Saturday 6th September 2014, matinée

When we heard that Howard Goodall and Charles Hart’s musical ‘The Dreaming’ was going to be put on at the Union Theatre we jumped at the chance to add to our growing collection of Goodall musicals, and to revisit a tiny venue with big ideas.  The plot is based on Shakespeare’s ‘A Midsummer Night’s Dream’, but Charles Hart’s book brings the action to Edwardian times, specifically 1913, which makes a good fit both musically, and adds weight to the story by evoking the sense of a golden summer lost forever on the eve of the First World War.  The key characters never change it seems, with the aristocrats who need to learn a lesson from those who live more closely with nature being a timeless theme.

Designer Kingsley Hall has transformed the space very simply with the suggestion of a forest, making the floor the main feature of the space and allowing the twenty-strong cast plenty of flexibility, while director Paul Clarkson creatives an immersive experience, making maximum use of the off-stage spaces (characters often call to each other unseen, creating a real sense of remoteness), and the clever trick of getting the chorus to run behind the seats literally sends shivers up the spine, in a low tech but very effective form of 4D.  Helen Rymer’s choreography completes the creative triangle with an ingenious use of the space, whether in high energy acrobatics, comedy from the amateur dramatics troupe, or in her inventive ways of creating a magical atmosphere, for example, the beautiful sequence where Sylvia, the Queen of the woodlanders, is lulled to sleep by her handmaidens using just a large square of floating material, and her ‘romance’ with an unlikely bedfellow is played out as a mysterious dream sequence.

Howard Goodall’s music has a warmth and humanity to it which makes it a constant pleasure to listen to, as well as an emotionally engaging experience.  He focuses on harmony and hope, and even the saddest events are tinged with a sense of the greater picture and a sense that things can be better in the future.  The music is well served by musical director David Griffiths, heading a band of just four, who create a myriad of tones and sounds, combining modern technology and acoustic instruments to great effect.  Here Goodall is teamed with Charles Hart, with whom he wrote the wonderful Kissing Dance, and again they have created an engaging and witty piece.  It is hard to pick out highlights because everything flows together so well, but we would have to mention the ‘Cuckoo song’, a great introduction for the villagers, ‘Jennifer’, an incredibly catchy and joyous outpouring of drug-induced love, ‘Night and Silence’, the dreamlike and yet slightly menacing lullaby for Sylvia, ‘Catch me if you can’, which plays quite literally with the extremes of ‘love me’ and ‘kill me’ in the mayhem of confused lovers and mischievous woodland creatures.  Finally ‘The Dreaming’ sums up the action and brings a fantastic sense of resolution as each character first recounts their own experiences, and then concludes that it must all have been a dream. The conflicts are resolved and all is forgiven.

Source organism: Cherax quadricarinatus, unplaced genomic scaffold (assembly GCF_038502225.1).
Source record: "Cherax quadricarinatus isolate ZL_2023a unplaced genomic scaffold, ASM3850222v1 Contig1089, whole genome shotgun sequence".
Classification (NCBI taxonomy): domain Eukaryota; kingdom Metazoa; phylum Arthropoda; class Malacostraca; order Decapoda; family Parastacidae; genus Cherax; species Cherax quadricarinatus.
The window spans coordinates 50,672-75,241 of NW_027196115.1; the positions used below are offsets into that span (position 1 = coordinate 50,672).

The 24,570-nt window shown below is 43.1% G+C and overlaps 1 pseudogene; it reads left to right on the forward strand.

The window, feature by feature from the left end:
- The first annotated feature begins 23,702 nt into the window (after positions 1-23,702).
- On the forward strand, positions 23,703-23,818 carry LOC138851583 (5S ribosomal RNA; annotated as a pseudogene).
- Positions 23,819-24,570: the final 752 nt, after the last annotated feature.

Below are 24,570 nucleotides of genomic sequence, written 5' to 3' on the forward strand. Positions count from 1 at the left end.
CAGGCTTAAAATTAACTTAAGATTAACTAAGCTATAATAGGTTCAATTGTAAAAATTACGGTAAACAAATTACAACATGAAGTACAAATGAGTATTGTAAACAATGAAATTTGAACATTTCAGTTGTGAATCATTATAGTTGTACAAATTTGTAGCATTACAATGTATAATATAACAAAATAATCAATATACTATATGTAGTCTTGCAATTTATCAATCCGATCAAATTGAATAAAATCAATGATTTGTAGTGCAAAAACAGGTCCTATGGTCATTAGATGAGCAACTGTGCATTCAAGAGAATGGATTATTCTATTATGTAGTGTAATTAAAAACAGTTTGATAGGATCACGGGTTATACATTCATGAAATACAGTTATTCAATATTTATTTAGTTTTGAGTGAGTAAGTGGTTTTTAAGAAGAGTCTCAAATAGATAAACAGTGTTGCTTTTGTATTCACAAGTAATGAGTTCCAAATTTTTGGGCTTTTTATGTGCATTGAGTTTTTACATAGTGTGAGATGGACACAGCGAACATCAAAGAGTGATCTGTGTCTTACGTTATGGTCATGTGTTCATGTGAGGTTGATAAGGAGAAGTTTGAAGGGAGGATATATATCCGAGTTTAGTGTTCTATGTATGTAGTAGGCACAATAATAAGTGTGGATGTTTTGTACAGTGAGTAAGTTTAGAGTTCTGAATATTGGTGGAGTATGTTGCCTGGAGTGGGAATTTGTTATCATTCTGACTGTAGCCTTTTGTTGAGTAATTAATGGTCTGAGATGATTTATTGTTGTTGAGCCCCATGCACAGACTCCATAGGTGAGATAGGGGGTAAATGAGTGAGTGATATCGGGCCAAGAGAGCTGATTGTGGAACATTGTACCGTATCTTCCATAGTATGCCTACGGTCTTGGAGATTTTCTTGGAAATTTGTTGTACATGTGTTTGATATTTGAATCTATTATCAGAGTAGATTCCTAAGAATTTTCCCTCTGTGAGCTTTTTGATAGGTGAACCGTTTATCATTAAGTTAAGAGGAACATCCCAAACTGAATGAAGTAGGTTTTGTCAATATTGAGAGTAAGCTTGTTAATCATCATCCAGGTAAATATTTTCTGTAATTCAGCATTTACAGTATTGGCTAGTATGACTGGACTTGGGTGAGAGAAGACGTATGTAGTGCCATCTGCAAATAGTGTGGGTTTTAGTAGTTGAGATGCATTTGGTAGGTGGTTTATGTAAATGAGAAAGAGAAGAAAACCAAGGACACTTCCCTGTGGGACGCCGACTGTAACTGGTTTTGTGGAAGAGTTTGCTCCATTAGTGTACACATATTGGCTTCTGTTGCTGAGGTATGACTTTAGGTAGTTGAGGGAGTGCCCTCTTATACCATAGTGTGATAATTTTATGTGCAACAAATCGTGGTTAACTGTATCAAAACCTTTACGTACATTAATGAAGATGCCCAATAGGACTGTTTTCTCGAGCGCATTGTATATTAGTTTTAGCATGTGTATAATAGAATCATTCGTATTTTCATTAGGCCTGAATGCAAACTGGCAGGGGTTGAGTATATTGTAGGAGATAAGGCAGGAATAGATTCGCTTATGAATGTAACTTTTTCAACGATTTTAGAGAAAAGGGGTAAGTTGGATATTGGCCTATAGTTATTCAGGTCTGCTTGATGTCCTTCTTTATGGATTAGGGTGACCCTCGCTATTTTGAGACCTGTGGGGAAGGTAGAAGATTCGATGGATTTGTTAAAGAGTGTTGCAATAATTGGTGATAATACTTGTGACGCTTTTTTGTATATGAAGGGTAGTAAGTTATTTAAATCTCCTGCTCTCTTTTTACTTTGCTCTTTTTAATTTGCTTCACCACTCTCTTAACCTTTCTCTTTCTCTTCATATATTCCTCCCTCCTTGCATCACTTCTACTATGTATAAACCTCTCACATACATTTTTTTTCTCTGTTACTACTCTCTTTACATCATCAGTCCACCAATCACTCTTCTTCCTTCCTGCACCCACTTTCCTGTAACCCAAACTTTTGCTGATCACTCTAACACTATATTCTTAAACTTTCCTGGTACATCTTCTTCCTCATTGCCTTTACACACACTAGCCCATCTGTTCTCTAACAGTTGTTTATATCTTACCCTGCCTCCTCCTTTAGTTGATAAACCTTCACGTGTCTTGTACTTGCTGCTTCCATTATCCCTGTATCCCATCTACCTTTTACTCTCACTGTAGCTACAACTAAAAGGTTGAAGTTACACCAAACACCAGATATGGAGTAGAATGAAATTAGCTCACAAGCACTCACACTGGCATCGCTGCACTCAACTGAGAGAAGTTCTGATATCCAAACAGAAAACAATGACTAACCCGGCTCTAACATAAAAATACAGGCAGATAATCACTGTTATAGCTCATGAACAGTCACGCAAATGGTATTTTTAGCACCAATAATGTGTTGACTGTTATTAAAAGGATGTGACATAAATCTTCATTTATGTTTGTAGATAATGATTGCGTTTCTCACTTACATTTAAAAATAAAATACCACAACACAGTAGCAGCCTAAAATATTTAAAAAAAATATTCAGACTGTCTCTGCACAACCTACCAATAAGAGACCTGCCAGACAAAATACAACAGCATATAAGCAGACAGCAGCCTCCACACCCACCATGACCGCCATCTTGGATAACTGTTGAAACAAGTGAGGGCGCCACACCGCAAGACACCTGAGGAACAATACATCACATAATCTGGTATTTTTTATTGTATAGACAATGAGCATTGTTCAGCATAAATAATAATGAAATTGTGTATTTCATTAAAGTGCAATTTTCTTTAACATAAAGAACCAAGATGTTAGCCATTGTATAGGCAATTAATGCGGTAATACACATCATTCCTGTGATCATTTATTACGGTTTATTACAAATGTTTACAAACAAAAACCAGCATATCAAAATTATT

The massive cast deliver an ensemble performance which is impressive on all fronts – dancing, singing and acting, and really creates a world of fantasy and dreamlike action in the mysterious forest setting.  We particularly enjoyed David Breeds as the unremittingly energetic and over-eager youngster Walter, willing even to play the rear end of a dragon to further his acting career.  We had only very recently seen Richard Brindley in the Royal Academy of Music end of year shows, and here he shows off his singing voice and lightness of touch as the pleasant and enthusiastic Lord of the manor Julian.  Michael Burgen has a nice sense of wonder as the star player of the villagers acting troupe about to experience a very different transformation, slightly bemused but quietly enjoying the experience.  As Angel and Sylvia, the King and Queen of the woodlanders, Christopher Hancock and Daisy Tonge provide a strong focus for the whole piece, both with powerful vocals and movement.  It’s never easy pretending to be a bad actor, but Alex Green does a great job, perfectly capturing that ‘rabbit in the headlights’ look of terror, and managing the business of dodgy props and timing to maximum comic effect.  As Alexander, the runaway lover who is induced to fall in love with the ‘wrong’ person, Alistair Hill pulls out all the stops, and his rendition of the love song ‘Jennifer’ is a joy to watch, as he combines outlandishly pure vocals with a gloriously uninhibited interpretive dance.  There is a delicious moment of anticipation as his rival David, played by Joshua Tonks, instantly falls in love with the same girl, and joins him in his hypnotic refrain.  Their rivalry is beautifully played out and is one of the highlights of the afternoon.

It seems churlish to complain, but we would have to say that there were some issues with diction which meant that some of the words were lost, a shame given our admiration for Charles Hart’s lyrics!  But overall this is an impressive production of a musical which deserves a much wider audience (glad as we were to experience it on such an intimate scale), and this is a worthy (and long overdue) professional premier.

PS – Howard, if you’re reading this, please can we have a cast recording!